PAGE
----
The Sri Lankan Conception of the Unitary State

Theory, practice and history

by Asanga Welikala, Centre for Policy Alternatives, Colombo, June 2016

CPA-Working-Paper-1

Concluding Remarks
In the years after the brutal denouement of the civil war, there was no progress
with regard to reforms towards a reconciliatory and inclusive constitutional
settlement for Sri Lanka. If anything, the post-war realignment of politics was in
the opposite direction, further entrenching the political and legal discourses of
unitarism and away from pluralism. While the democratic environment has
improved significantly since the regime change of 2015, it would be reckless to
assume that the majoritarian conception of the Sri Lankan unitary state has
changed in any significant way even where there is evidence of widespread
support for enhancing the quality and extent of devolution (PRC 2016: Chs.8, 9).

At a multiparty conference on a new devolution settlement for Sri Lanka held in
January 2016 in Scotland, the constitutional self-classification of the state under
the new constitution was extensively discussed, including some of the important
theoretical distinctions discussed in this paper, in particular the difference
between the formal and substantive conceptions of unitarism. This arose in the
political context noted at the outset, where for the purposes of a successful
constitutional referendum at the end of the current process, an express reference
to the unitary state in the new constitution may not be avoided. If the conclusion
was that this was politically unavoidable, then it would be vital to ensure that the
constitutional reference to the unitary state be purely or as close to formal and
symbolic as possible, and not constitute a substantive obstruction to maximal or
at least meaningful devolution. It would also be important if this approach were
adopted to constitutionalise interpretative instructions to the courts so as to
ensure that substantive unitarism is not introduced by a side-wind and denude
devolution in the future as in the past (vide the Thirteenth Amendment Case).
Another view was that if the majority community’s commitment to the unitary
state stemmed from a fear of a division of the country, then such guarantees
could be explicitly provided without a need to mention the unitary state, or
alternatively, that the unitary state could be narrowly and expressly defined to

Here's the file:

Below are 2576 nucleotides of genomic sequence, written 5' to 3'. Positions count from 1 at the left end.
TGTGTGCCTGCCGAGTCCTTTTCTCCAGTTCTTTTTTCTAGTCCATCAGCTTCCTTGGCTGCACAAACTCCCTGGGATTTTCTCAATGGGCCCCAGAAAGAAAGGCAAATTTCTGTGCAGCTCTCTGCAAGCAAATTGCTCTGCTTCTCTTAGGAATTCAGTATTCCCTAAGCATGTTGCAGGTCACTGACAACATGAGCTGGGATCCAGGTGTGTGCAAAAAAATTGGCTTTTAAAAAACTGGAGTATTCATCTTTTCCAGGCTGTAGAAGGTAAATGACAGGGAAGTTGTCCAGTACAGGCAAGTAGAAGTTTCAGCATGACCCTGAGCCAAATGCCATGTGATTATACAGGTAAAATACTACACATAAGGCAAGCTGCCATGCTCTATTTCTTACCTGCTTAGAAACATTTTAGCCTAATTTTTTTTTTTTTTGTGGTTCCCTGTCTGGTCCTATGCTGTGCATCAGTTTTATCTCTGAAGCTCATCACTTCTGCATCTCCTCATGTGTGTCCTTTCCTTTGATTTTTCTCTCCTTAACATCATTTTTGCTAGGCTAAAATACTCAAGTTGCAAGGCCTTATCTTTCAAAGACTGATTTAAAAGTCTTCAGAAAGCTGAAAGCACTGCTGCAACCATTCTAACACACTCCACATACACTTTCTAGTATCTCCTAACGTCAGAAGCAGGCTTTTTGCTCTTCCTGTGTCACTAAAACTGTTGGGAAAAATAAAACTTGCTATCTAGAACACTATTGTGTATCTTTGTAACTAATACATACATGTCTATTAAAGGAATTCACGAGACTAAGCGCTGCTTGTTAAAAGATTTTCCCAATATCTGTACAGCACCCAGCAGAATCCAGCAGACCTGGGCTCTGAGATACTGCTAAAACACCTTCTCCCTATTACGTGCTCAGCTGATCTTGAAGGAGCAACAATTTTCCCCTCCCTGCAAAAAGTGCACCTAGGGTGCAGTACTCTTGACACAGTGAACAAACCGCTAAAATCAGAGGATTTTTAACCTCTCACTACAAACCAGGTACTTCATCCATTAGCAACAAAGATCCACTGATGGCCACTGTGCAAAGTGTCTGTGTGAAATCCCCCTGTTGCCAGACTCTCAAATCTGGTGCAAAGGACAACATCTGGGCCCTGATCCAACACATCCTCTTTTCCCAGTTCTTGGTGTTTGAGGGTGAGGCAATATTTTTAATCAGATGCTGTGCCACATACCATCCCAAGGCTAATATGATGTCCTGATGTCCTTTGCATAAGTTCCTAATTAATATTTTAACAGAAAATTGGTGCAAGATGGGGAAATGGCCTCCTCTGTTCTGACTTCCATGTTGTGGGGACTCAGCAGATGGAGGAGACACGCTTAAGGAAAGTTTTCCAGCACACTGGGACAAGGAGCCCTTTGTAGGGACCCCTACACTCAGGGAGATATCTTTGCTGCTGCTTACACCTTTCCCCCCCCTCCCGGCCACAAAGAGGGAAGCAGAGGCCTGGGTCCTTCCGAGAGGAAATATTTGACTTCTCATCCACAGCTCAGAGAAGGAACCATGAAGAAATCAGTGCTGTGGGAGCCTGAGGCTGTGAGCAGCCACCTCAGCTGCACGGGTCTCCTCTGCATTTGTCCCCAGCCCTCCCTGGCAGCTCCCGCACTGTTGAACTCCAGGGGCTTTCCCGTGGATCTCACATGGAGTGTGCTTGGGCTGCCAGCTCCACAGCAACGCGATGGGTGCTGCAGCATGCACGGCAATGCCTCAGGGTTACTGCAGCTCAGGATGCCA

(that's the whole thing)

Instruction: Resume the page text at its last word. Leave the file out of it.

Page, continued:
mean the unity and territorial integrity of the state only, rather than substantive

centralisation (these options have been recommended by the PRC as well: 24-
25).

The participants discussed the need to transcend the formalistic unitary/federal
dichotomy that has bedevilled Sri Lankan constitutional politics and poisoned
relationships between communities. One way of doing this, it was felt, was to
have constitutional silence on the self-description of the state. Another approach
was to begin by focusing on the substantive framework of devolution within a
united and indivisible state, and only then and if necessary, consider how to
‘label’ it. It was also noted that formulations from previous exercises (e.g., the
Constitution Bill of 2000, options produced by the All Party Representative
Committee, etc.) could be usefully revisited. A novel idea was the option of
creating a neologistic term in Sinhala, Tamil, and English to capture the idea of a
devolved but indivisible state, through which to avoid using loaded and
historically divisive terms like ‘unitary state’ and ‘federal state’.

It is hoped that the theoretical elucidation of the unitary state in this paper
would help current constitution-makers avoid false choices. Acknowledging the
resilience of the unitary state and the political difficulties involved in going
beyond it, however, is not the same thing as avoiding any exercise of political
leadership and constitutional imagination in relation to the question, especially
in the context of the historic constitutional moment that we are presently in.

Posted .

Filed under Politics.

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